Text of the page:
Yes I absolutely agree, she is a survivor. But many Malalas were exterminated and will be terminated by western countries in their quest for power within east. And shame on all those nationalities and nations that send drones to other sovereign countries with and without approval of their Governments that are puppets for DOLLARS.
      Have you ever seen a after drone strike situation? I have seen it and I can tell you that its a ugly sight with battered meat pieces, pollution, chemicals and basically hell on earth.

  16. We celebrate Malala because she is far braver than the terrorist cowards that fear her and her ideas, so much so that they must (by their own admission) shoot her. Pretty clear to anyone not trying to defend the indefensible.

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  18. Jill says:

    So she just got shot in the head to be a stooge did she ?
    What a sick world and what cynical sadness !!!!!

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  21. stanely21 says:

    A racist article. Just more of the same hateful “evil West” crap we see every day. It’s getting really old.

  22. I’ve always supported Malala still I cannot disagree with what you wrote. While her stand was a mark of courage but her elevation to the esteemed Nobel price is a sataition of the western conscience. Every child in Palestine who lost her parents, every father who lost his child stood for a lot more than what Malala stood for.

  23. Marc says:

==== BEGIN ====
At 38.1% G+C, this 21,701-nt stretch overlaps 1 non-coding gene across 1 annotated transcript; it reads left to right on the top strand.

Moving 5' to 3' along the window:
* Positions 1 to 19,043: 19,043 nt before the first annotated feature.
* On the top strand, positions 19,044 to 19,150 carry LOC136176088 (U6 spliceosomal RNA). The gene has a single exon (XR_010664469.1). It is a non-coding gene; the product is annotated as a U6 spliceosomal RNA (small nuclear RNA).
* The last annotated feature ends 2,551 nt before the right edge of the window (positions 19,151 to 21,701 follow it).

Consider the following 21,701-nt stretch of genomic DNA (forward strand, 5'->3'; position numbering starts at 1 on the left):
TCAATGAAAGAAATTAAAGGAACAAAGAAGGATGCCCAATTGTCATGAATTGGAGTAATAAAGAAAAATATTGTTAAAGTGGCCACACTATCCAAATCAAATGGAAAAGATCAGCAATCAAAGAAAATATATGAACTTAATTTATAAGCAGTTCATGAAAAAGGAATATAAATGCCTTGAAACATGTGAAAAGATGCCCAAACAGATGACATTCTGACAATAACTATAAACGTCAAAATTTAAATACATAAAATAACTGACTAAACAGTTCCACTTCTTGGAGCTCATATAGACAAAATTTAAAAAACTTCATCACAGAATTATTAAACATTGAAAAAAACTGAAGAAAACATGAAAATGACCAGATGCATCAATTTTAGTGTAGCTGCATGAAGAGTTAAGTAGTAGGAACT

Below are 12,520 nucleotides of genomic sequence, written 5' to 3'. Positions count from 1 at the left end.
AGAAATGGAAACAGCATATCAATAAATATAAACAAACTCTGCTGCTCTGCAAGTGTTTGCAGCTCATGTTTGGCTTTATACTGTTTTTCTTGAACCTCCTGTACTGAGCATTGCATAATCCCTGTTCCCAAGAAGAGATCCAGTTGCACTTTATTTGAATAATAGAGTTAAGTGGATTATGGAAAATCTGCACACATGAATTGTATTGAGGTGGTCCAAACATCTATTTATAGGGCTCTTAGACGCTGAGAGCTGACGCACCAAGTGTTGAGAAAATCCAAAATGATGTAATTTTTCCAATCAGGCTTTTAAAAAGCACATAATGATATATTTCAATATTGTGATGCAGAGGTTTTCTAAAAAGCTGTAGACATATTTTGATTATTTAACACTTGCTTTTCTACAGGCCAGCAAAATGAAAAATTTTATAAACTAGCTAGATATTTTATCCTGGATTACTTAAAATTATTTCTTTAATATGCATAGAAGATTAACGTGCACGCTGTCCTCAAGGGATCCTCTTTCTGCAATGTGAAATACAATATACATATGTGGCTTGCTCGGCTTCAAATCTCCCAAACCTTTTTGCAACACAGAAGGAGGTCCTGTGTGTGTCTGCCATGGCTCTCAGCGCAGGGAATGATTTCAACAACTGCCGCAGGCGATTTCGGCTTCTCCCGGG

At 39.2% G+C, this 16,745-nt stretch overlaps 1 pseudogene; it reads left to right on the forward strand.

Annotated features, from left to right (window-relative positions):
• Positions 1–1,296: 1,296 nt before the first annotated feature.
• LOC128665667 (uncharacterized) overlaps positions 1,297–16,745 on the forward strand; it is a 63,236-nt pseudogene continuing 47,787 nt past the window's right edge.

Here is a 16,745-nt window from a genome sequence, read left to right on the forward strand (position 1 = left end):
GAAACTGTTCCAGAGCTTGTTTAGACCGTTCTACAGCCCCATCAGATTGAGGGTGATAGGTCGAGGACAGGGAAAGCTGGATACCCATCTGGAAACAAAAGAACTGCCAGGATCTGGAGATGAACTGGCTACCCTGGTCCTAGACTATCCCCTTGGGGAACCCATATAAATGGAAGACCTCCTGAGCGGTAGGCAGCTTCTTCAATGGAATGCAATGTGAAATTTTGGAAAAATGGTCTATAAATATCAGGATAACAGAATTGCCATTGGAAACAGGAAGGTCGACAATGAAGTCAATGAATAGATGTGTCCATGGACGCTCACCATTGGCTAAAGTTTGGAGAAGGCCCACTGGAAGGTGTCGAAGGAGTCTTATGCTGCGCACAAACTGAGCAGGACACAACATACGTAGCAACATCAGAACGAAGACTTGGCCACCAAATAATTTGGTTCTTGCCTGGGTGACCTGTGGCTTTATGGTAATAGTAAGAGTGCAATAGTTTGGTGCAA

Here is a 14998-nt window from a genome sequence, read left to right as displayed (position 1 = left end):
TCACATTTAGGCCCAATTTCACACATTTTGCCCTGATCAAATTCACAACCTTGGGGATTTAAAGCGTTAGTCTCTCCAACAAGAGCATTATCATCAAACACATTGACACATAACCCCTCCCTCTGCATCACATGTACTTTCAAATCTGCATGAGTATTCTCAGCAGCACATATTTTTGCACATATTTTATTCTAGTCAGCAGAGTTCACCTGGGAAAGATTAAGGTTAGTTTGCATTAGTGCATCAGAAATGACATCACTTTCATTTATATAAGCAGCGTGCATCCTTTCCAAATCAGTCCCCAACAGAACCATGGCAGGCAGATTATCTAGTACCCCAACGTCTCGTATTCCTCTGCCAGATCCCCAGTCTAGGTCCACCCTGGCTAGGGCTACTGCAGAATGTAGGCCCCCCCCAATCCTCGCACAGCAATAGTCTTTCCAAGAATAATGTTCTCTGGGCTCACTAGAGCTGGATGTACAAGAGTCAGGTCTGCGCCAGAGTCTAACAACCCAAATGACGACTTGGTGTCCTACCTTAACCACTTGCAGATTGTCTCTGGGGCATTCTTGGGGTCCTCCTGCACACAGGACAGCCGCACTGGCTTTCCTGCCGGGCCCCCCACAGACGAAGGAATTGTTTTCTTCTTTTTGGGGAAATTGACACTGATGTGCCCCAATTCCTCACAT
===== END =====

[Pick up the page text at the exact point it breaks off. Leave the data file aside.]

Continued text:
What’s the expression? “Even a blind squirrel finds an occasional nut?” I agree with your premise that the Western hegemony is a brutally unfair system, but how can you see this recognition of Malala Yousafzai’s struggle and her stand as anything other than positive? The blind squirrel found a nut. Yes, our drone strikes in Pakistan are making life worse for Pakistani people like Malala. The Nobel committee should have awarded the peace prize to the eminent politician who has made a public stand, stating that he will make it his life’s work to end those strikes, or die in the trying. Said eminent politician, please stand up. (*crickets chirping*) Oh, I guess that there is no such person on the planet. Other people have suffered as much or more as Malala. So, by refusing to recognize Malala’s struggle, we are honoring those victims? I have a hard time following that logic. I think of it this way: Now, an intelligent, brave, motivated young Pakistani woman has half a million dollars at her disposal, to spend at her discretion. Her past behavior leads me to believe that she will use the money to effect some sort of positive social change in her society. That’s a win. So, that’s why I have no problem celebrating her Nobel Peace Prize.

    P.S. My metaphor might be a bit labored: the “blind squirrel” is the Western media, and the “nut” is a thing of value, i.e., Malala.
    P.P.S. Bear in mind, too, that Malala made her stand before she knew that she would eventually become a Western media darling. That took some cojones.